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Special issues in arbitration: Strike-related discipline

Arbitrator Alexander examines arbitration decisions dealing with misconduct during strikes, and finds lines of demarcation between serious and premeditated misconduct on the one hand, and impulsive emotional interaction on the other. Jerrold Glass and Seth Rosen examine how such cases have been handled in the airline industry, and describe the emotions that can arise during …

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A discussion of the need for standards of advocacy conduct and the absence of a means to enforce the manner and form of advocates’ case presentation. Policing by the NAA is rejected.

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Discretion in arbitration

Although rarely expressly authorized by the parties to exercise discretion as to any matter, arbitrators exercise discretionary authority in the conduct of the hearing, in arriving at the substantive outcome of disputes, and in fashioning remedies. Because arbitrators are selected based upon experience, expertise and reputations for fair and reasonable decisions, the discretionary authority is …

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Reflections on decision making

The author asserts that arbitral decision-making is only partly a result of rational thought – reasoning from general principles – and also includes elements of intuition and imagination.

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Impartial umpireships: The General Motors – UAW experience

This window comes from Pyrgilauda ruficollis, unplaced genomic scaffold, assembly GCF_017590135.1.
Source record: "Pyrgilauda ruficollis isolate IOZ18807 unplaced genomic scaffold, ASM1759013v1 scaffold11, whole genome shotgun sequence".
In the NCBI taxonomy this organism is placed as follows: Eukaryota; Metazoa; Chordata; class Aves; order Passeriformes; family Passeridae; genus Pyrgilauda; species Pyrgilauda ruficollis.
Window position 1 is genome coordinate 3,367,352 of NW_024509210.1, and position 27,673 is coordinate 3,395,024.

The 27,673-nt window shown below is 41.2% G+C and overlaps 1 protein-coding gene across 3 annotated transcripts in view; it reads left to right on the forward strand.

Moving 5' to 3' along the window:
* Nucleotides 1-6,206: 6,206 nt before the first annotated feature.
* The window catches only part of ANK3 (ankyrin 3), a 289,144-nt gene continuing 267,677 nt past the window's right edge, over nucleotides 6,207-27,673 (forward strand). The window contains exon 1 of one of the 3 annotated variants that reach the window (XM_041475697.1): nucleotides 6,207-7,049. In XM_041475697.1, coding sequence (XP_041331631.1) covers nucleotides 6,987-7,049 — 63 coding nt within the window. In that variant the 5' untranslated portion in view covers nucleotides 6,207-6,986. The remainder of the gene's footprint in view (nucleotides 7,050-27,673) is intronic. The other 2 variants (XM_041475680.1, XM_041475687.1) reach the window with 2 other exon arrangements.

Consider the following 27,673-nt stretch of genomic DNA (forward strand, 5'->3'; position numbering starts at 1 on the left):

The author sets forth the history of the permanent arbitration system at Ford, the operation of the system, and an evaluation of the effectiveness of the system. A brief discussion of permanent umpireships by Sylvester Garrett follows.

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Evaluation of arbitrators: An arbitrator’s point of view

Arbitrator Alexander gives his perceptions on the evaluation of arbitrators by employers and unions. The lack of a generally accepted statement of what is desirable is posited to be an obstacle to 1) the training of new arbitrators and 2) the improvement of arbitrators whose acceptance is marginal, as well as a handicap to appointing …

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The author offers several observations about disciplinary actions. He recommends (1) that factual uncertainty and doubt be considered a mitigating factor; (2) he observes that “corrective discipline,”” requires a balance, by management, between firmness and patience; and, (3) he draws a distinction between “”negative leadership”” and “”affirmative leadership”” when considering disciplinary action taken against Union …

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An explanation of how the Committee formulates and issues ethical opinions, and the text of Opinions 1 and 2.

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